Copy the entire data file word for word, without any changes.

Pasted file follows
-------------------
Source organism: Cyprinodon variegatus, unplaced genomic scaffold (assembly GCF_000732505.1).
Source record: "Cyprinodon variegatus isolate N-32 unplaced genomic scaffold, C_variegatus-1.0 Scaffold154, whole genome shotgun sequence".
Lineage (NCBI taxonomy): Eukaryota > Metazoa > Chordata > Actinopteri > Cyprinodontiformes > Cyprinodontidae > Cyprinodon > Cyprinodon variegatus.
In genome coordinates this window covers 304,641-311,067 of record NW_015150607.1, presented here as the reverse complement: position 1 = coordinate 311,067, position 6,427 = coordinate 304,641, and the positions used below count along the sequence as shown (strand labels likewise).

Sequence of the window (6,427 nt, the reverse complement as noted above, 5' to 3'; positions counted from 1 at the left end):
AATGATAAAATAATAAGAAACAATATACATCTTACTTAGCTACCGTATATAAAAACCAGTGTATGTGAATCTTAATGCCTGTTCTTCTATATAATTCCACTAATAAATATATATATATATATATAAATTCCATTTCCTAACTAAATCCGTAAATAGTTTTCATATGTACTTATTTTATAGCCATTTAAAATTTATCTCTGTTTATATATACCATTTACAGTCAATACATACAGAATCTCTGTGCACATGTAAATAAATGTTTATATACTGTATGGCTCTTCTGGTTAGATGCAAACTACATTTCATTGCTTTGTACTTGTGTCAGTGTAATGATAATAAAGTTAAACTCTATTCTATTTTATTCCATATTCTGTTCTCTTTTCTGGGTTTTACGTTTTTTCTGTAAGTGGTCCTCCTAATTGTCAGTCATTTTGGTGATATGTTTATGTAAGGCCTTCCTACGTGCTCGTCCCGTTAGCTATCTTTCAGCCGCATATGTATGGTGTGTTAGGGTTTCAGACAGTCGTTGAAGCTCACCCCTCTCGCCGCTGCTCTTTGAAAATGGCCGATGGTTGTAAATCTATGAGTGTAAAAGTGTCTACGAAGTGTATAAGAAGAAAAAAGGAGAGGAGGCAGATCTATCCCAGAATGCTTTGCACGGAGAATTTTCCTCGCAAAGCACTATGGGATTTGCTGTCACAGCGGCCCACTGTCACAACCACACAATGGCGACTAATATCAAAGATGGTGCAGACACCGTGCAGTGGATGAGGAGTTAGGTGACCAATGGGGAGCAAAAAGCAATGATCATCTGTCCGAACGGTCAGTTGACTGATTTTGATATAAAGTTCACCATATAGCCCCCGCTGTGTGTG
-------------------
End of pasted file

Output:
Source organism: Cyprinodon variegatus, unplaced genomic scaffold (assembly GCF_000732505.1).
Source record: "Cyprinodon variegatus isolate N-32 unplaced genomic scaffold, C_variegatus-1.0 Scaffold154, whole genome shotgun sequence".
Lineage (NCBI taxonomy): Eukaryota > Metazoa > Chordata > Actinopteri > Cyprinodontiformes > Cyprinodontidae > Cyprinodon > Cyprinodon variegatus.
In genome coordinates this window covers 304,641-311,067 of record NW_015150607.1, presented here as the reverse complement: position 1 = coordinate 311,067, position 6,427 = coordinate 304,641, and the positions used below count along the sequence as shown (strand labels likewise).

Sequence of the window (6,427 nt, the reverse complement as noted above, 5' to 3'; positions counted from 1 at the left end):
AATGATAAAATAATAAGAAACAATATACATCTTACTTAGCTACCGTATATAAAAACCAGTGTATGTGAATCTTAATGCCTGTTCTTCTATATAATTCCACTAATAAATATATATATATATATATAAATTCCATTTCCTAACTAAATCCGTAAATAGTTTTCATATGTACTTATTTTATAGCCATTTAAAATTTATCTCTGTTTATATATACCATTTACAGTCAATACATACAGAATCTCTGTGCACATGTAAATAAATGTTTATATACTGTATGGCTCTTCTGGTTAGATGCAAACTACATTTCATTGCTTTGTACTTGTGTCAGTGTAATGATAATAAAGTTAAACTCTATTCTATTTTATTCCATATTCTGTTCTCTTTTCTGGGTTTTACGTTTTTTCTGTAAGTGGTCCTCCTAATTGTCAGTCATTTTGGTGATATGTTTATGTAAGGCCTTCCTACGTGCTCGTCCCGTTAGCTATCTTTCAGCCGCATATGTATGGTGTGTTAGGGTTTCAGACAGTCGTTGAAGCTCACCCCTCTCGCCGCTGCTCTTTGAAAATGGCCGATGGTTGTAAATCTATGAGTGTAAAAGTGTCTACGAAGTGTATAAGAAGAAAAAAGGAGAGGAGGCAGATCTATCCCAGAATGCTTTGCACGGAGAATTTTCCTCGCAAAGCACTATGGGATTTGCTGTCACAGCGGCCCACTGTCACAACCACACAATGGCGACTAATATCAAAGATGGTGCAGACACCGTGCAGTGGATGAGGAGTTAGGTGACCAATGGGGAGCAAAAAGCAATGATCATCTGTCCGAACGGTCAGTTGACTGATTTTGATATAAAGTTCACCATATAGCCCCCGCTGTGTGTG